Letting landlords off the hook on insulation will condemn renters to draughty homes

Government failure to regulate landlords is discouraging nearly half of private renters from applying for grants to insulate their homes, our latest research has found.

Fears of rent rises and evictions, or simply the landlord saying no, are putting off 48% of private renters from applying for grants which would improve their home’s energy efficiency and cut their bills. This rises to 53% for renters getting housing benefit or Universal Credit, who are already suffering most from fuel poverty.

Following the Prime Minister’s cancellation of plans to raise minimum energy efficiency standards (MEES) two weeks ago, landlords now have no obligation to agree to any insulation works, even if they are funded by government grants. Three in ten tenants are discouraged from applying for grants because of the expectation that their landlord will refuse them. Renters should not have rely solely on their landlord to feel comfortable in their home and avoid potential risks to their health because of the government’s failure to act fairly to both landlords and renters.

We warned the government that the lack of a “stick” will undermine the “big government grants” that Rishi Sunak held up as a “carrot” for energy efficiency in his speech on Wednesday 20 September.

One in four private renter households is in fuel poverty, higher than in social housing and owner occupation. Schemes like the Energy Company Obligation provide grants to improve homes’ energy efficiency and these tend to be targeted at people at risk of fuel poverty.

In autumn 2020, the government consulted on uprating MEES on new tenancies to EPC Band C in 2025, but had not made a further announcement until the recent speech. Think tank E3G estimates that the policy would have saved private renters an average of £570 per household per year, total savings of £1.75bn.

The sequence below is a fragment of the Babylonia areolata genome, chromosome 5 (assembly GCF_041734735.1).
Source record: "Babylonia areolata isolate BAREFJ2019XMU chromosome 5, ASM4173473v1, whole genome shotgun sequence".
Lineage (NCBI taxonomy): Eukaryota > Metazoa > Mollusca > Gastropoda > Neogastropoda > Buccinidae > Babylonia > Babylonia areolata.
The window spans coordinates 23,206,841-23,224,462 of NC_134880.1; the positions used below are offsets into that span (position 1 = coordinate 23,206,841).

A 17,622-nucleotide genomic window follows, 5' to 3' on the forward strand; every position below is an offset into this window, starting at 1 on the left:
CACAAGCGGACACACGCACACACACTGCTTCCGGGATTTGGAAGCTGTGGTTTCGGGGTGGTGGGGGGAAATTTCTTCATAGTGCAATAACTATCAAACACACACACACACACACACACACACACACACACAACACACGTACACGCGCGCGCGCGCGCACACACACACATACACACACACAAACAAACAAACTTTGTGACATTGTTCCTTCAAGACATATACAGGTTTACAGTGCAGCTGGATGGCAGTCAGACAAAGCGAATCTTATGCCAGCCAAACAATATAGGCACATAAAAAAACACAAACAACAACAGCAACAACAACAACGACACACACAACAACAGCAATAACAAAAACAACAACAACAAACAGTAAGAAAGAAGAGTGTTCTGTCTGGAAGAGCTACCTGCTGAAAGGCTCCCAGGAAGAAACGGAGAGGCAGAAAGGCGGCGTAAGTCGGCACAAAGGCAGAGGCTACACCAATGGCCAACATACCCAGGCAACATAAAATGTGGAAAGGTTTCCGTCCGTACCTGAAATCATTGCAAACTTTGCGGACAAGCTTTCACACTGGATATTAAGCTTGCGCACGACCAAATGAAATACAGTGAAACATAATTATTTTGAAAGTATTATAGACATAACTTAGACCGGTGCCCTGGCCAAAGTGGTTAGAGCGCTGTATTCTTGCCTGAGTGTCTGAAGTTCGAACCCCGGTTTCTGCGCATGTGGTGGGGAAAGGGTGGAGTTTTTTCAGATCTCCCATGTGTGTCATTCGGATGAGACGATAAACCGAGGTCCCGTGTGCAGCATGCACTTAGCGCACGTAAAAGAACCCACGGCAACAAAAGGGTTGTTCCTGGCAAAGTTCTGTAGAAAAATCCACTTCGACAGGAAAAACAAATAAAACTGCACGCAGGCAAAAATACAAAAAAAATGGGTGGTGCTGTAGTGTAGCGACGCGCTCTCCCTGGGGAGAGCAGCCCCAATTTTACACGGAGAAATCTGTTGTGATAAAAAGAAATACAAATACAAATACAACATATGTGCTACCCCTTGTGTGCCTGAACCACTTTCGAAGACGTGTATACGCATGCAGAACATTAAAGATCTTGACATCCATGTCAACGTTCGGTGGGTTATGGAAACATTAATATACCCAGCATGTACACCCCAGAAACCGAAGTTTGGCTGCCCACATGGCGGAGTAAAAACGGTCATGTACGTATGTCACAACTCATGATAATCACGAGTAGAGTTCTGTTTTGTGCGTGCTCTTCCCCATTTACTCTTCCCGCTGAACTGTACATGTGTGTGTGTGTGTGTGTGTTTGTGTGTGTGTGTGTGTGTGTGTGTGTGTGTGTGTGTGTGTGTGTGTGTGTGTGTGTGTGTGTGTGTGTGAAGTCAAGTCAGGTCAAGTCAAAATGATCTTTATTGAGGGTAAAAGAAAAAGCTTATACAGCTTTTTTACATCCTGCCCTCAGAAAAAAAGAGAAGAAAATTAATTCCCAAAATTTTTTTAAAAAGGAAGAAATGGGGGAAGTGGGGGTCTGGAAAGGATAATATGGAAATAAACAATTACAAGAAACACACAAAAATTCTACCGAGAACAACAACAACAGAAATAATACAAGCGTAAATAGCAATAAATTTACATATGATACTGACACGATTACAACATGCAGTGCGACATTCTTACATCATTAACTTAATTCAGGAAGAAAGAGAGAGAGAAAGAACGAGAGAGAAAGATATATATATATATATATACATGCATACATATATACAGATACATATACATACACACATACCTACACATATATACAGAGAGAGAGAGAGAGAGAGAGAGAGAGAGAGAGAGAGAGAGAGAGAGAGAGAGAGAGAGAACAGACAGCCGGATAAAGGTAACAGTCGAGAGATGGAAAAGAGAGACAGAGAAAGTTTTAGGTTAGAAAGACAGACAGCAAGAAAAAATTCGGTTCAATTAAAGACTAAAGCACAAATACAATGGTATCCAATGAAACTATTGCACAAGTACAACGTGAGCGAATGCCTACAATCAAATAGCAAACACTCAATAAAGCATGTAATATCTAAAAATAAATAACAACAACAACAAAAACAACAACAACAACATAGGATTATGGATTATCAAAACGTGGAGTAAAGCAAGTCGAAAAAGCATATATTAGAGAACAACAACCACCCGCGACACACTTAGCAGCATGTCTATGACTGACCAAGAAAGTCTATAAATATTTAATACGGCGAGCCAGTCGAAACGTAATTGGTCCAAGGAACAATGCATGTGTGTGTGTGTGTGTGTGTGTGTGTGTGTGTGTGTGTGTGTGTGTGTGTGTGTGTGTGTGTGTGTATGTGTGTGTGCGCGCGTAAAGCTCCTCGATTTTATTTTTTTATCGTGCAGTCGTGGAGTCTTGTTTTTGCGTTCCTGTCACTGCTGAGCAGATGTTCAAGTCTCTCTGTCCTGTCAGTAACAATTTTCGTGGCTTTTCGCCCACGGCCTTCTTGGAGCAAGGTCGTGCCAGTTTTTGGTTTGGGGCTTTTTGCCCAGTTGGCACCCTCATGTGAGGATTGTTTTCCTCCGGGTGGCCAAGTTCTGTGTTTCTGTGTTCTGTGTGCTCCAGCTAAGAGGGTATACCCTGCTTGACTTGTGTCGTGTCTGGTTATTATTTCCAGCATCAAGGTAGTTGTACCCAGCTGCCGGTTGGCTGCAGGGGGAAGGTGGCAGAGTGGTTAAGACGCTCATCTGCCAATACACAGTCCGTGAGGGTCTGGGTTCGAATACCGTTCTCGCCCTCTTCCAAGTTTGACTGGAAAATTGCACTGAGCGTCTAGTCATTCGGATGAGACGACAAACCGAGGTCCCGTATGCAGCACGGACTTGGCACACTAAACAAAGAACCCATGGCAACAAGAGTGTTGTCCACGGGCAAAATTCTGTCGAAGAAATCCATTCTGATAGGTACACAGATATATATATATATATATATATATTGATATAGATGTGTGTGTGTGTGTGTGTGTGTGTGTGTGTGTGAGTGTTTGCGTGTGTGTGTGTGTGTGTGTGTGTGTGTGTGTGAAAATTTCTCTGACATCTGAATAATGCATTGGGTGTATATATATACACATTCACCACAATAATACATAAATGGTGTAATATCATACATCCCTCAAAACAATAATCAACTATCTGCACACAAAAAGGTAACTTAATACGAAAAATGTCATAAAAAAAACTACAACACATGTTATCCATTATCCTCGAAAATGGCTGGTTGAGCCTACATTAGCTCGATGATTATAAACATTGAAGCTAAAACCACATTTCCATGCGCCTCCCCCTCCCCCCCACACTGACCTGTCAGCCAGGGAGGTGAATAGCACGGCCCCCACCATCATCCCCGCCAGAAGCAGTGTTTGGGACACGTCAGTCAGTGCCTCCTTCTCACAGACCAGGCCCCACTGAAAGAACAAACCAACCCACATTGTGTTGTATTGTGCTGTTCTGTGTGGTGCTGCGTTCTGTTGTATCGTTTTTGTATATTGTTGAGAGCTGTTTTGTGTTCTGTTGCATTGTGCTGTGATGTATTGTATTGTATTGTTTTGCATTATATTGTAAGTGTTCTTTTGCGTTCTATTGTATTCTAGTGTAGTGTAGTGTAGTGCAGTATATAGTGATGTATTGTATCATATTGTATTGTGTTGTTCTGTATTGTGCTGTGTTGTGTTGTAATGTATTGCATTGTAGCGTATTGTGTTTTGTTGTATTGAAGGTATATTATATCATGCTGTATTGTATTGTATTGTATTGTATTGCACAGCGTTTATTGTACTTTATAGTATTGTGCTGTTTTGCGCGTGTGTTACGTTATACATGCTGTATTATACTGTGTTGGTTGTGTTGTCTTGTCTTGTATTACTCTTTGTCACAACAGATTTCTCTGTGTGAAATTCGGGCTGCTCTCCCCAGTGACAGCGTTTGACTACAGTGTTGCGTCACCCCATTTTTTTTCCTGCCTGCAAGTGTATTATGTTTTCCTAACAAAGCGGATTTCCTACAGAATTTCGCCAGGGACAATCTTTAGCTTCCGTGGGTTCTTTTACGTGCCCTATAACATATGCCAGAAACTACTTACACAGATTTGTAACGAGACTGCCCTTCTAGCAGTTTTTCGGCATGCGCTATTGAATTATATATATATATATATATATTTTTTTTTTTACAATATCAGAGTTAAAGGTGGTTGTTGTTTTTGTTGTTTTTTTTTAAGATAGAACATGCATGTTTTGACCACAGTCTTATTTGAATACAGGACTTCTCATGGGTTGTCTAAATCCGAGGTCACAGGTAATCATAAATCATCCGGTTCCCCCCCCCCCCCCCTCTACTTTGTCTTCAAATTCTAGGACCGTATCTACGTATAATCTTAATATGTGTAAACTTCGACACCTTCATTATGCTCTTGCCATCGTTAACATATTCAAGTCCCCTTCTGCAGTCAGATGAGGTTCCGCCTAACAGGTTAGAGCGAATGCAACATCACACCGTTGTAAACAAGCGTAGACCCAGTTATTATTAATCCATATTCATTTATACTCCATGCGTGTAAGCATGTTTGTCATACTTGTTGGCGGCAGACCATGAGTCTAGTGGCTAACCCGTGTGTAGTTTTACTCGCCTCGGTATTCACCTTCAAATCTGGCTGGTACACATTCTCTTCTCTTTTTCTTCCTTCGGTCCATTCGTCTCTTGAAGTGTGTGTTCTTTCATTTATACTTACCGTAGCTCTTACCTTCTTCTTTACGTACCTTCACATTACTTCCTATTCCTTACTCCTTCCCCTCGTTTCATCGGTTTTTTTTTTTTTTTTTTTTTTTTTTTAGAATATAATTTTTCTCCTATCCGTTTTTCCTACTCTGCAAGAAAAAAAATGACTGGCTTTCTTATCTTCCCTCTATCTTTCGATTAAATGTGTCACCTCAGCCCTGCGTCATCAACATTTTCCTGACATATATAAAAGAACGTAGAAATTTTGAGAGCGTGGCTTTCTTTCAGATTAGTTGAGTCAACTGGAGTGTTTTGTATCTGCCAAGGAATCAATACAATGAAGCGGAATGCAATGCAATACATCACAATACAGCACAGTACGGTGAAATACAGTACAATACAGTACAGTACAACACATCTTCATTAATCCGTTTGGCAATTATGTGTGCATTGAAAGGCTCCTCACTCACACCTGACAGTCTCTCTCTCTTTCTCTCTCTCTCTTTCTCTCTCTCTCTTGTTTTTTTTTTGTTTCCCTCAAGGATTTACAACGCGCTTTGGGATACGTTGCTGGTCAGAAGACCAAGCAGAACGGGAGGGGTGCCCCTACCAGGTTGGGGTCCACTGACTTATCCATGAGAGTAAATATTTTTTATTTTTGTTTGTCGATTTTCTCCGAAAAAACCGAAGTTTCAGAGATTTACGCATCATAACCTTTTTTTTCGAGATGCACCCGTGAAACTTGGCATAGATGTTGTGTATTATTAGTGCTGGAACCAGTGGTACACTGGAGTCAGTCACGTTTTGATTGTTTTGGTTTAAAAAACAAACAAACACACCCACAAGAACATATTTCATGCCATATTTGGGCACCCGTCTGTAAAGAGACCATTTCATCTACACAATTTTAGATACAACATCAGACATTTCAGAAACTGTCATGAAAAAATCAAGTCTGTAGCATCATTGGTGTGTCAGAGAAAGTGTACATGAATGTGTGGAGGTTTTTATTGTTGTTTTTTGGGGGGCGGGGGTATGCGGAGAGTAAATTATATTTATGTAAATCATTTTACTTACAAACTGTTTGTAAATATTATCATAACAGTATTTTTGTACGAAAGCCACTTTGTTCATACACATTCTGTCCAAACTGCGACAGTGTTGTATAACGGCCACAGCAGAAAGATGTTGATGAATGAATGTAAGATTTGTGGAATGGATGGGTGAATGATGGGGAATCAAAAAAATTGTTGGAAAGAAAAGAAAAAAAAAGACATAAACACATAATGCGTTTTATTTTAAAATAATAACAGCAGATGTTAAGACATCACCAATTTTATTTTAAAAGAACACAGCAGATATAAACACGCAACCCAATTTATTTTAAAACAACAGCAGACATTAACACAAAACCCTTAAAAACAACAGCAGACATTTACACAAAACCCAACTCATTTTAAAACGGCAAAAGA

In our recent supporter survey in July 2023, we asked 914 respondents whose home was not already energy efficient what would discourage them from applying for grants.

  • 29% said they thought their landlord would say no – there was no difference in this proportion when broken down by benefit status
  • 28% said they thought their landlord would raise the rent, which would cancel out the energy savings. This rose to 32% among benefit recipients.
  • 17% said they thought their landlord would sell the property once it was improved. This rose to 19% among benefit recipients.
  • 48% of respondents selected at least one of these responses, rising to 53% of benefit recipients.

As well as regulatory barriers, awareness was another major factor, with 38% being unaware of what grants were available and 22% being unaware of what improvements their home needed. Nearly half of respondents, 47%, selected at least one of these responses. 

Other reasons not to apply for grants included:

  • Don’t plan to live in their home for the long term – 17%
  • Not thinking they were eligible for grants – 20%

We are calling on all parties to commit to raising MEES to Band C as soon as is practical, while tightening protections for tenants around evictions and rents, to assure them that they will benefit from the resulting energy savings.

Tenants in draughty homes currently pay hundreds of pounds more per year than they would if their home was insulated properly. The government has made funding available to lift households out of fuel poverty but it won’t reach enough people if landlords don’t have a clear responsibility to allow improvements.

There is more the government could have done to assure tenants that they would benefit from green grants. In recognition of the tight timeline, the government could have delayed the new standards’ start date by a couple of years, but by scrapping new regulations entirely the government has made the situation worse. This cruel, disproportionate and reckless decision means renters will be living in cold homes that make them poorer and sicker for many more years to come.


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